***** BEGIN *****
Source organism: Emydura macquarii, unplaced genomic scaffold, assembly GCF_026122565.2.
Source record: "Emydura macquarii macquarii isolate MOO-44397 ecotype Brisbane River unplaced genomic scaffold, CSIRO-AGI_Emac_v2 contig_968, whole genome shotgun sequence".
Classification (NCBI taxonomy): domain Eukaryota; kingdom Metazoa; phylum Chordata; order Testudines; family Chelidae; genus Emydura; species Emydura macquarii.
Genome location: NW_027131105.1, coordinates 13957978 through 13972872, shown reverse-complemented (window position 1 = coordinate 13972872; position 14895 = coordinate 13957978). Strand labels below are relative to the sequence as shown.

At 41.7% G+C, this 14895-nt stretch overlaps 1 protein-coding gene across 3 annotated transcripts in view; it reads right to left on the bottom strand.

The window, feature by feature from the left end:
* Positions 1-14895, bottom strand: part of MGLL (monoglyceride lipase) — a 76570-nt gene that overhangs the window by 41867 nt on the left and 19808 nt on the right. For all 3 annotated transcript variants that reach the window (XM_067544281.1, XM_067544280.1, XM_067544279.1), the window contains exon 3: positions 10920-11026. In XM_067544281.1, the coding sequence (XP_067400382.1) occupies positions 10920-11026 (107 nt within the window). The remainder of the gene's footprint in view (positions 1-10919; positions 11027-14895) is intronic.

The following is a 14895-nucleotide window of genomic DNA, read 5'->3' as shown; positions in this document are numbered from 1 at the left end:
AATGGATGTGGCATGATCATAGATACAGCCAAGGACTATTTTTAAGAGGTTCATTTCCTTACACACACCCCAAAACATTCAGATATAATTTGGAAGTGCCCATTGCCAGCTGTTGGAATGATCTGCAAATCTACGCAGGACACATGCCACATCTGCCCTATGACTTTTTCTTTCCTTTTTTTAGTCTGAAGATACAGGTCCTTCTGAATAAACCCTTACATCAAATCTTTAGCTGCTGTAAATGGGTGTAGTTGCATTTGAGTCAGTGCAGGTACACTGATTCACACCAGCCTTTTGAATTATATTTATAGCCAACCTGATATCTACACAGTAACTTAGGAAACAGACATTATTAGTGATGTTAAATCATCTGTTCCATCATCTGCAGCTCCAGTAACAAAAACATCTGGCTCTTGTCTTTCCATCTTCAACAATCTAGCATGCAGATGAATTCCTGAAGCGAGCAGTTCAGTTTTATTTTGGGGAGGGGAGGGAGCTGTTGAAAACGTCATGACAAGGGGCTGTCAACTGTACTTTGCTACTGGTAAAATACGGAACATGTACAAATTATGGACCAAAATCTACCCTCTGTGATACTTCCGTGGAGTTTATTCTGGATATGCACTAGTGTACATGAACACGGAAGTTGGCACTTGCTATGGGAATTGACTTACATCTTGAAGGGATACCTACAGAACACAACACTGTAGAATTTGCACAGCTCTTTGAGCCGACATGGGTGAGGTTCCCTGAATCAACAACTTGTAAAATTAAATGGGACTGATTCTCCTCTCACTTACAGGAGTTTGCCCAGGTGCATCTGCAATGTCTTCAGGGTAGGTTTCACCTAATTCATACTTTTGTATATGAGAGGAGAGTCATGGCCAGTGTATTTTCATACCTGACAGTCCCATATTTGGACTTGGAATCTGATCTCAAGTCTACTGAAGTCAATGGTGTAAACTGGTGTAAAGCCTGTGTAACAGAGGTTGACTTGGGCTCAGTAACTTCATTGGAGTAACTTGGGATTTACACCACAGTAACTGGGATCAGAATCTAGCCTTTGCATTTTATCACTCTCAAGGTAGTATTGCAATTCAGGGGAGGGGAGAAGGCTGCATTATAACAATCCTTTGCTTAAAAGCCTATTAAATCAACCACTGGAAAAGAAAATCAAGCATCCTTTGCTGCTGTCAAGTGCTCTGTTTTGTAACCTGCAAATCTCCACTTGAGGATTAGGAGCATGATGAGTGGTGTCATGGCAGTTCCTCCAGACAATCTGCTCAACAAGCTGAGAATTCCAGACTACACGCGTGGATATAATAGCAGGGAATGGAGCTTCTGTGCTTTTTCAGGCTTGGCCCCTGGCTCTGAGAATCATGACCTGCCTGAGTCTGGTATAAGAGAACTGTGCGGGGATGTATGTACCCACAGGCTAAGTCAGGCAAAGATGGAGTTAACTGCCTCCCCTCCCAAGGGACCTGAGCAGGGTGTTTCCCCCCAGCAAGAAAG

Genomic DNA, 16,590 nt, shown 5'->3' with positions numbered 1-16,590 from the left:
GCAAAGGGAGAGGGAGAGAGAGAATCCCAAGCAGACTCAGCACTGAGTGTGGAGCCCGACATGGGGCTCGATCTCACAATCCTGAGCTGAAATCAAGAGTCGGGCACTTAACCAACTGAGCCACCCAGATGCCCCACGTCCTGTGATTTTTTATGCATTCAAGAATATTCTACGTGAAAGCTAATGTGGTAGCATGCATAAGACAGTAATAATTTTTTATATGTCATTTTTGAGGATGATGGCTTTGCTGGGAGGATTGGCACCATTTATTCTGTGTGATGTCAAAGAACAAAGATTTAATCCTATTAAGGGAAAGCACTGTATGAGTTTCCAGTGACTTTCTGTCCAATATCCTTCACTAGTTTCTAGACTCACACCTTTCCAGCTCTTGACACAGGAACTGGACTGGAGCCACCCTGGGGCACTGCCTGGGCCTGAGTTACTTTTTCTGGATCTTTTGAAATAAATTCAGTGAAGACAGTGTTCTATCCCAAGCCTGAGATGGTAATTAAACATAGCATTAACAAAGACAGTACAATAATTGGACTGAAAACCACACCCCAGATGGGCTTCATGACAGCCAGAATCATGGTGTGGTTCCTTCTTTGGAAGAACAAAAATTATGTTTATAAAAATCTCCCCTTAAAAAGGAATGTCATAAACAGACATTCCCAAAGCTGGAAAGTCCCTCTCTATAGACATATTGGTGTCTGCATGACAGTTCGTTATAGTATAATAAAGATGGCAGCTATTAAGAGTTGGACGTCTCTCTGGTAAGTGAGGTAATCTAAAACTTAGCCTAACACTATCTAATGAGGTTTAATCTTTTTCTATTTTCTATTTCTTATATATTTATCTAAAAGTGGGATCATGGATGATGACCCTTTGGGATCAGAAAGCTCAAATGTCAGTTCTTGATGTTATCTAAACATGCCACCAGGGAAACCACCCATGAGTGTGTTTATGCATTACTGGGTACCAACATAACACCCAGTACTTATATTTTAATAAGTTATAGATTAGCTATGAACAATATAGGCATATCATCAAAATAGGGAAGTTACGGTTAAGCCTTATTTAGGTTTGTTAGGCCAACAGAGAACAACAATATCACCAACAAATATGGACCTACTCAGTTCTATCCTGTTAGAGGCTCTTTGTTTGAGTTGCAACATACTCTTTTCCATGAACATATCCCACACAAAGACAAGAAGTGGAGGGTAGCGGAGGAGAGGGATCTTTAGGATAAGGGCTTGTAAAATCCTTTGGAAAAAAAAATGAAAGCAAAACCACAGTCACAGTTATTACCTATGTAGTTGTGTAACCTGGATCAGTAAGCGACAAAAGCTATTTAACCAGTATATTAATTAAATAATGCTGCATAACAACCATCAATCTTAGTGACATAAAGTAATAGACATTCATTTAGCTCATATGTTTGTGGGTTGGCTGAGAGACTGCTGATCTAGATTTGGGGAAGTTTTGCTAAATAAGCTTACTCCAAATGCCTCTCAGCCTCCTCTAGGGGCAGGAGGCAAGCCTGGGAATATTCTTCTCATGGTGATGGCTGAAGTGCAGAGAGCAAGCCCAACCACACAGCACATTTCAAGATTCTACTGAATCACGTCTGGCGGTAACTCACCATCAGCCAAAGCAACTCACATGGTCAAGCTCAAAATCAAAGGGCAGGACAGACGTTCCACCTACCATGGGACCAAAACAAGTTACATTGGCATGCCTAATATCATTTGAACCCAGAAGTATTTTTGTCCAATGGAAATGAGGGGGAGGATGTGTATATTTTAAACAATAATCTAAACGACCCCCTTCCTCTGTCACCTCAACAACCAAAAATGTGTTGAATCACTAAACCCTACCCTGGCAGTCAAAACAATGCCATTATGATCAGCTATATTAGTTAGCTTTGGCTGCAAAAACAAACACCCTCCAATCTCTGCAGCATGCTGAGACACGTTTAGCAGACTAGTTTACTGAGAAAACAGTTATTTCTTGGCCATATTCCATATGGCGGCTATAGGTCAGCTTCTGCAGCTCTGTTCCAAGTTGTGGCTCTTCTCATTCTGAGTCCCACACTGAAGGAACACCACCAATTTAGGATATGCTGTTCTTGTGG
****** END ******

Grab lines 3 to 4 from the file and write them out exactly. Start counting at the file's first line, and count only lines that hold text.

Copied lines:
Classification (NCBI taxonomy): domain Eukaryota; kingdom Metazoa; phylum Chordata; order Testudines; family Chelidae; genus Emydura; species Emydura macquarii.
Genome location: NW_027131105.1, coordinates 13957978 through 13972872, shown reverse-complemented (window position 1 = coordinate 13972872; position 14895 = coordinate 13957978). Strand labels below are relative to the sequence as shown.